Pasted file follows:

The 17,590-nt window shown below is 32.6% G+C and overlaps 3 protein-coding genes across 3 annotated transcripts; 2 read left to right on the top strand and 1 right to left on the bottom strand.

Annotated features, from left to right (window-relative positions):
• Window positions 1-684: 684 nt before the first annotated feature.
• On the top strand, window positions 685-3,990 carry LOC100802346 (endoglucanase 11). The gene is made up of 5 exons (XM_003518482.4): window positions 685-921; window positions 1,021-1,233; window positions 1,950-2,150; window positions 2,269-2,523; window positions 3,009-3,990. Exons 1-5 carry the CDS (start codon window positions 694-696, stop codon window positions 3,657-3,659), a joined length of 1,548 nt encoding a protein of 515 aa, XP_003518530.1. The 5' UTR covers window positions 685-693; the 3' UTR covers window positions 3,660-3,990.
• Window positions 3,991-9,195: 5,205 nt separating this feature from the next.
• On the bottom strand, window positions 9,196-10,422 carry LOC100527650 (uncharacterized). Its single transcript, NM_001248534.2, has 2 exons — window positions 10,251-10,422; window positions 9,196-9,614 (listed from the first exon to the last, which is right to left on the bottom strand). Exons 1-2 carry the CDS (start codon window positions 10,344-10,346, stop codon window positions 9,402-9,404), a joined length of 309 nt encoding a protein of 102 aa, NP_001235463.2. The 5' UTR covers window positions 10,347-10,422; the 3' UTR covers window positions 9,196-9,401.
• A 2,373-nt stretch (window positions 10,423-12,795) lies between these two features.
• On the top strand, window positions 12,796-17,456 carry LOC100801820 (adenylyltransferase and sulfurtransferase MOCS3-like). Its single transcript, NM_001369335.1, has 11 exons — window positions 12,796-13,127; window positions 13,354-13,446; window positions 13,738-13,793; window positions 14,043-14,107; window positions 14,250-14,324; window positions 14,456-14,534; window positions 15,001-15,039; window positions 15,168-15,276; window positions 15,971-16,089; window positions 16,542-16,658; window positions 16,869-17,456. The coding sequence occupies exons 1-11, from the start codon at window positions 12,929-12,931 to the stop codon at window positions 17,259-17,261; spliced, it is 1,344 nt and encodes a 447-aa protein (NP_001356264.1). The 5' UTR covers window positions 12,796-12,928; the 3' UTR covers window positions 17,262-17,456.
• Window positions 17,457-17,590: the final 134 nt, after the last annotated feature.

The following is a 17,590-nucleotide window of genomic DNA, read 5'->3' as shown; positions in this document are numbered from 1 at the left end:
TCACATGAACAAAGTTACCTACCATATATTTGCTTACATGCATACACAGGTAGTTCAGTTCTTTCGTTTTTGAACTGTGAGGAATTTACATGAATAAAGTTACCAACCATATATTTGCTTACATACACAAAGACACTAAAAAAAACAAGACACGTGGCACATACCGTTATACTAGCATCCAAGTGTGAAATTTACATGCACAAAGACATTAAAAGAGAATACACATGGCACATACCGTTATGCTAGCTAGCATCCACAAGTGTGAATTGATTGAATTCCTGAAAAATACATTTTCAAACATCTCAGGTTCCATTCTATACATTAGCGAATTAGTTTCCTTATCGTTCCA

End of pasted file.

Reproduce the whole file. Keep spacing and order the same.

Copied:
The 17,590-nt window shown below is 32.6% G+C and overlaps 3 protein-coding genes across 3 annotated transcripts; 2 read left to right on the top strand and 1 right to left on the bottom strand.

Annotated features, from left to right (window-relative positions):
• Window positions 1-684: 684 nt before the first annotated feature.
• On the top strand, window positions 685-3,990 carry LOC100802346 (endoglucanase 11). The gene is made up of 5 exons (XM_003518482.4): window positions 685-921; window positions 1,021-1,233; window positions 1,950-2,150; window positions 2,269-2,523; window positions 3,009-3,990. Exons 1-5 carry the CDS (start codon window positions 694-696, stop codon window positions 3,657-3,659), a joined length of 1,548 nt encoding a protein of 515 aa, XP_003518530.1. The 5' UTR covers window positions 685-693; the 3' UTR covers window positions 3,660-3,990.
• Window positions 3,991-9,195: 5,205 nt separating this feature from the next.
• On the bottom strand, window positions 9,196-10,422 carry LOC100527650 (uncharacterized). Its single transcript, NM_001248534.2, has 2 exons — window positions 10,251-10,422; window positions 9,196-9,614 (listed from the first exon to the last, which is right to left on the bottom strand). Exons 1-2 carry the CDS (start codon window positions 10,344-10,346, stop codon window positions 9,402-9,404), a joined length of 309 nt encoding a protein of 102 aa, NP_001235463.2. The 5' UTR covers window positions 10,347-10,422; the 3' UTR covers window positions 9,196-9,401.
• A 2,373-nt stretch (window positions 10,423-12,795) lies between these two features.
• On the top strand, window positions 12,796-17,456 carry LOC100801820 (adenylyltransferase and sulfurtransferase MOCS3-like). Its single transcript, NM_001369335.1, has 11 exons — window positions 12,796-13,127; window positions 13,354-13,446; window positions 13,738-13,793; window positions 14,043-14,107; window positions 14,250-14,324; window positions 14,456-14,534; window positions 15,001-15,039; window positions 15,168-15,276; window positions 15,971-16,089; window positions 16,542-16,658; window positions 16,869-17,456. The coding sequence occupies exons 1-11, from the start codon at window positions 12,929-12,931 to the stop codon at window positions 17,259-17,261; spliced, it is 1,344 nt and encodes a 447-aa protein (NP_001356264.1). The 5' UTR covers window positions 12,796-12,928; the 3' UTR covers window positions 17,262-17,456.
• Window positions 17,457-17,590: the final 134 nt, after the last annotated feature.

The following is a 17,590-nucleotide window of genomic DNA, read 5'->3' as shown; positions in this document are numbered from 1 at the left end:
TCACATGAACAAAGTTACCTACCATATATTTGCTTACATGCATACACAGGTAGTTCAGTTCTTTCGTTTTTGAACTGTGAGGAATTTACATGAATAAAGTTACCAACCATATATTTGCTTACATACACAAAGACACTAAAAAAAACAAGACACGTGGCACATACCGTTATACTAGCATCCAAGTGTGAAATTTACATGCACAAAGACATTAAAAGAGAATACACATGGCACATACCGTTATGCTAGCTAGCATCCACAAGTGTGAATTGATTGAATTCCTGAAAAATACATTTTCAAACATCTCAGGTTCCATTCTATACATTAGCGAATTAGTTTCCTTATCGTTCCA